Oregon State explains the culprit is an organic compound called cucurbitacin, which tends to concentrate in the leaves, stems, and roots. However, it can travel to the fruit itself, but is more likely to be found at the stem end for just that reason. It rarely moves toward the center of the fruit.
No word on whether the heart-shaped varieties are less prone to bitterness, but they sure are pretty. Image via Kurt Koontz
Purdue University points out that stressors like lack of water or excessive heat can cause cucumbers to produce more bitterness. Most places recommend peeling cucumbers of their dark green skin, since other than the stem end, that’s where cucurbitacin is most likely to gather.
However, most of the nutrients in cucumbers are concentrated in the skin and the seeds. Plus, I hate losing the rich color and crisp snap the skin provides. So how else can we rid cucumbers of their bitterness without sacrificing the skin? Thankfully, there’s an old trick I learned from my Indian friend’s mom to remove the bitterness from cucumbers, and it’s super easy.
First, wash your cucumbers thoroughly. Then cut a small piece off from both the stem and blossom ends. I usually try and make the piece no larger than about half an inch.
Next, place the cut piece back on the cucumber and start rubbing the flat ends together.
Pretty soon, a white foamy substance will appear. Keep doing this for a minute or two until the cucumber stops producing fresh foam.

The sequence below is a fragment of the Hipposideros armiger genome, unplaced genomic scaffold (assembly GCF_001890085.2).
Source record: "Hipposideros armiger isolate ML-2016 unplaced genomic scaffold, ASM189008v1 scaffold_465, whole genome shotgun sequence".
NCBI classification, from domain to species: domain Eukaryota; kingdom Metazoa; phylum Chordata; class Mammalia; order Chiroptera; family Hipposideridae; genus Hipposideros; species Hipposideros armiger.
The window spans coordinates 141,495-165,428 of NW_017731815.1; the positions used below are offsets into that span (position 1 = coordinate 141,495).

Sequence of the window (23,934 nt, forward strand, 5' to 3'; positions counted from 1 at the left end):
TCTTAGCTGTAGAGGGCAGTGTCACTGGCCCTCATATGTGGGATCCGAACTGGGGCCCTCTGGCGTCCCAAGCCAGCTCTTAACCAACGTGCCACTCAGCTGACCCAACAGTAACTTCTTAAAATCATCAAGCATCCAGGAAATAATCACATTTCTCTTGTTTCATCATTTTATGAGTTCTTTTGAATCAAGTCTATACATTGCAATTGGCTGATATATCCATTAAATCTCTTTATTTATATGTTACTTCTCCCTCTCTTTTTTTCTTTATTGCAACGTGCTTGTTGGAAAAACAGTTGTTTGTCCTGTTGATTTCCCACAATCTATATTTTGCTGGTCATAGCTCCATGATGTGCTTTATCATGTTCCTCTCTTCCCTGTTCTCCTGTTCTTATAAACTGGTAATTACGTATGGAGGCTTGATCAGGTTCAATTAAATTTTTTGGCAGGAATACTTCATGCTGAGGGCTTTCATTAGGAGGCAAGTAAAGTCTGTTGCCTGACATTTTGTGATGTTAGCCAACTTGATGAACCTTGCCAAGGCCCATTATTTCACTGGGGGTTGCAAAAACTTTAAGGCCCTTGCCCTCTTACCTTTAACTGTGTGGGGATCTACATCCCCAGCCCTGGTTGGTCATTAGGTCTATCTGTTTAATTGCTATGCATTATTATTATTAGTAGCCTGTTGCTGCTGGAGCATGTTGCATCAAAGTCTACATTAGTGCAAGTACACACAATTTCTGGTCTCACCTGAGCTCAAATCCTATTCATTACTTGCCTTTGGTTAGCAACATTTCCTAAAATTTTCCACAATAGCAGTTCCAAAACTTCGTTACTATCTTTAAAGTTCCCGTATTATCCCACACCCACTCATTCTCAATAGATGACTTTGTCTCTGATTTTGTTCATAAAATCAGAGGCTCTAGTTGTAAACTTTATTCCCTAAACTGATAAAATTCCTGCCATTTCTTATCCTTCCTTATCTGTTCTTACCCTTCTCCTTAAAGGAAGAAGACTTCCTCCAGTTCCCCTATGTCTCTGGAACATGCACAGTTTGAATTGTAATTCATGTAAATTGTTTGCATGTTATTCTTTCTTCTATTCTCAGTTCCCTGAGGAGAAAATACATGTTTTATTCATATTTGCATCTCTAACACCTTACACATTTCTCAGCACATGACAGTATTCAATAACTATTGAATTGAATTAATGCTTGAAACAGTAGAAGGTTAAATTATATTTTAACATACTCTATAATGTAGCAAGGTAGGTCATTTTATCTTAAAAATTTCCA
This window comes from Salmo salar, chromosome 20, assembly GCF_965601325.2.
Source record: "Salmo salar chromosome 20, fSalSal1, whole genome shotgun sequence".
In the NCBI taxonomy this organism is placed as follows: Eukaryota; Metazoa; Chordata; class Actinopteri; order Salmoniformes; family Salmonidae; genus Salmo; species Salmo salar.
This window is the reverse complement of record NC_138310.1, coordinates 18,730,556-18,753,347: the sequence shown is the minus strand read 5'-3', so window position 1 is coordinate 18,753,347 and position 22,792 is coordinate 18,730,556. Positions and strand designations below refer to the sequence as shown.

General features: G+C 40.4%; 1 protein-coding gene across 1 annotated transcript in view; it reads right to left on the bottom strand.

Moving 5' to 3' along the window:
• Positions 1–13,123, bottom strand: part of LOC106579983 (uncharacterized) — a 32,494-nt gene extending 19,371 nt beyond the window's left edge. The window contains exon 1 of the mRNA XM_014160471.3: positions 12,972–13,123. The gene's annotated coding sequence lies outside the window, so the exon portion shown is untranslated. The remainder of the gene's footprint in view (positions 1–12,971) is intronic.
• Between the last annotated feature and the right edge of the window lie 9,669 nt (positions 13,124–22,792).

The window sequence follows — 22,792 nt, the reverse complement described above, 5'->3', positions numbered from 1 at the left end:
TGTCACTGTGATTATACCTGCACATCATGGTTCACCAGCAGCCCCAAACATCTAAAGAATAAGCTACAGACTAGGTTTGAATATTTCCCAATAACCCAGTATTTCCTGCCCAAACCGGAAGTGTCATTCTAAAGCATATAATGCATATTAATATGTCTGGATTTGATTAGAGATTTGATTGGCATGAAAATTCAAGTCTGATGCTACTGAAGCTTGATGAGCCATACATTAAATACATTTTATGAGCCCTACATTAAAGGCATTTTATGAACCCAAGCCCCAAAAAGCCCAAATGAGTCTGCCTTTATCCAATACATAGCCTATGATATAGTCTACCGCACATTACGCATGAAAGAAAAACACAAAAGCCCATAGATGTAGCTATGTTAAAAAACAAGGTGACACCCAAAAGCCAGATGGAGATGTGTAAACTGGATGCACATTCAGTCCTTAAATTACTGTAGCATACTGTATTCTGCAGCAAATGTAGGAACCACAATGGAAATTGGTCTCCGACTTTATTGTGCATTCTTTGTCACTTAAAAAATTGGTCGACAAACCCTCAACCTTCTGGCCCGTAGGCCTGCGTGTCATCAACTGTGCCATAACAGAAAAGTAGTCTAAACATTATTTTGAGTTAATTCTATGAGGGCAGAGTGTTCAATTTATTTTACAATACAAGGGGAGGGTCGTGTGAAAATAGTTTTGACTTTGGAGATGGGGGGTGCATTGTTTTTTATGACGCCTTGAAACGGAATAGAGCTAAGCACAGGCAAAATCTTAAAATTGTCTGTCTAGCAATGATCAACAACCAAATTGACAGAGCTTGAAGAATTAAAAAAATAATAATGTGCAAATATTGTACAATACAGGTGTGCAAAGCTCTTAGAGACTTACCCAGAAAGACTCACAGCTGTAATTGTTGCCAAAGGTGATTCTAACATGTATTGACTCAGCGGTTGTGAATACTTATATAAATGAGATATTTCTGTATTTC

Then repeat on the other end. Rinse it off, and the cucumber is ready to eat. Watch the complete how-to video below from YouTuber etriliun to see this process in action.
I’m not really sure why this works. The video above speculates that the action draws out the curcurbitacins. Others say it’s just an old folk tale with no basis in science. All I know is that I’ve never eaten a bitter cucumber when I’ve remembered to perform this little trick, but I’ve bitten into many an unpleasant one when I haven’t.
What do you think? Science, folk tale, or placebo effect? Tell us you theory below in the comments, or hit up Food Hacks on Facebook or Twitter to share your thoughts.
Garden Q&A: My cucumbers have a bitter taste; what’s wrong?
Why do my cucumbers taste bitter this year?
Most cucumber plants contain a bitter compound called cucurbitacin, which can be present in the fruit as well as the foliage.
One of the most common reasons why a cucumber is bitter is due to heat stress. If a plant is stressed due to heat, it may start producing bitter cucumbers. Another possibility for what causes bitter cucumber is when a cucumber goes through alternating periods of drought and overwatering. The stress from this can cause the plant to produce bitter fruit. If the temperature fluctuates dramatically from one extreme to another over an extended period of time, the plant also may start producing bitter cucumbers.